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  • Whether or not that was intended as a joke, it’s worth discussing why, contra some deniers of the importance of action, CO2 isn’t good news for plant growth. Photosynthesis has other limiting factors, such as light intensity. (Human air pollution has slightly reduced sunlight to Earth’s surface, a phenomenon called global dimming.) Relying on chemical conversion of CO2 to address our emissions problem is different form – indeed, less viable than – what this polymer actually does, which is to trap the CO2 without actually converting it.



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  • CO2 isn’t good news for plant growth.

    This is very true. Research in Australia has shown that a higher C02 atmosphere reduces the protein content of Wheat, Rice and Barley. This is an extract from an interview with the chief scientist, Ros Gleadow.

    **Dr Ros Gleadow
    Leaves of plants grown at elevated carbon dioxide have a lot less protein wheat, barley, rice, all of those in probably only 50 to 60 years time will have 15 to 20% less protein in them than they do now.*

    *NARRATION
    So why would a plant have less protein in a raised carbon dioxide environment? In the process of photosynthesis plants convert carbon dioxide into sugars using a protein called RuBisCO to capture the CO2 from the atmosphere. If carbon dioxide levels increase plants will need to produce less RuBisCO to capture the same amount of carbon dioxide. Less of this protein means a less nutritious meal. And the plant’s extra resources can then be diverted in to protecting the plant. Plants protect themselves using spines and thorns or make themselves less appetising by producing toxic chemicals. Eucalypts produce phenols.**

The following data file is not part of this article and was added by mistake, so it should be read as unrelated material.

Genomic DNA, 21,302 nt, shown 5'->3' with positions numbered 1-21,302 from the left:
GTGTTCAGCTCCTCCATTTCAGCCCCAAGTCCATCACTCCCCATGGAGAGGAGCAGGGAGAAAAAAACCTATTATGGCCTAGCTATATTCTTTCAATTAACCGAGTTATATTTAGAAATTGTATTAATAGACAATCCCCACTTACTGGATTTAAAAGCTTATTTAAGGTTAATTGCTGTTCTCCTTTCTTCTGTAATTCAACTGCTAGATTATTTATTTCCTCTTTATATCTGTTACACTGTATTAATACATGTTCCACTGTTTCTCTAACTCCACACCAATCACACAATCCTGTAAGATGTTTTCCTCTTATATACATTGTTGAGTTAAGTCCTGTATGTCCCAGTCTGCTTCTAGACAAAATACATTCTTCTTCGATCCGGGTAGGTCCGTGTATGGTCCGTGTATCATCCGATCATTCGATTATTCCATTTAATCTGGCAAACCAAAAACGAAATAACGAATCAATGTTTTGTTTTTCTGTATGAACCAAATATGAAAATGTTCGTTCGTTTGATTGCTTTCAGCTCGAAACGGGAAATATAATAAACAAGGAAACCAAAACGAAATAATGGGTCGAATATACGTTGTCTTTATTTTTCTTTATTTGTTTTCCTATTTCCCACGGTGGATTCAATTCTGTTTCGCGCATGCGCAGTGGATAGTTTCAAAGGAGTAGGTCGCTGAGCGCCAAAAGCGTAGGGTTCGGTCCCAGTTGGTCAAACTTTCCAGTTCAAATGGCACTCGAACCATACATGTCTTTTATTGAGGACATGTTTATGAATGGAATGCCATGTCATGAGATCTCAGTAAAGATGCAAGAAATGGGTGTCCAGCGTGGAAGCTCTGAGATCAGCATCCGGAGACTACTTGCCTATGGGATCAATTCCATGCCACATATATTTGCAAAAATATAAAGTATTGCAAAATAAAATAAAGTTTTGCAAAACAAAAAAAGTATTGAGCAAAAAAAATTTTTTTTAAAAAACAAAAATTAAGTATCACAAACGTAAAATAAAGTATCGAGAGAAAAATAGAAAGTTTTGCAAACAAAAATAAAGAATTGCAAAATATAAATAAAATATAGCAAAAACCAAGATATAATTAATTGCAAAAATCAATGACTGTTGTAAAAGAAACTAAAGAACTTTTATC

What happens to Cassava, a plant that feeds a large part of the third world, in a raised CO2 atmosphere is terrifying. With the extra C02, it doesn’t produce bigger more nutritious tubers, it ups it’s cyanide production, making the planet inedible.

    The full report can be seen here.

    http://www.abc.net.au/catalyst/stories/2891924.htm

    Use this the next time some irrational denier says C02 will increase food production.



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  • This thinking reflects a line of research that is not helpful. Billions of dollars are being spent trying to invent systems that will allow fossil fuels to continue to be burnt. Burying carbon in the ground. Converting it to rock. Getting the oceans plankton to eat more carbon. They all have one underlying fallacy. They assume that continuing to burn carbon will be the norm into the future. They are in love with carbon. They can’t think outside of the carbon bond.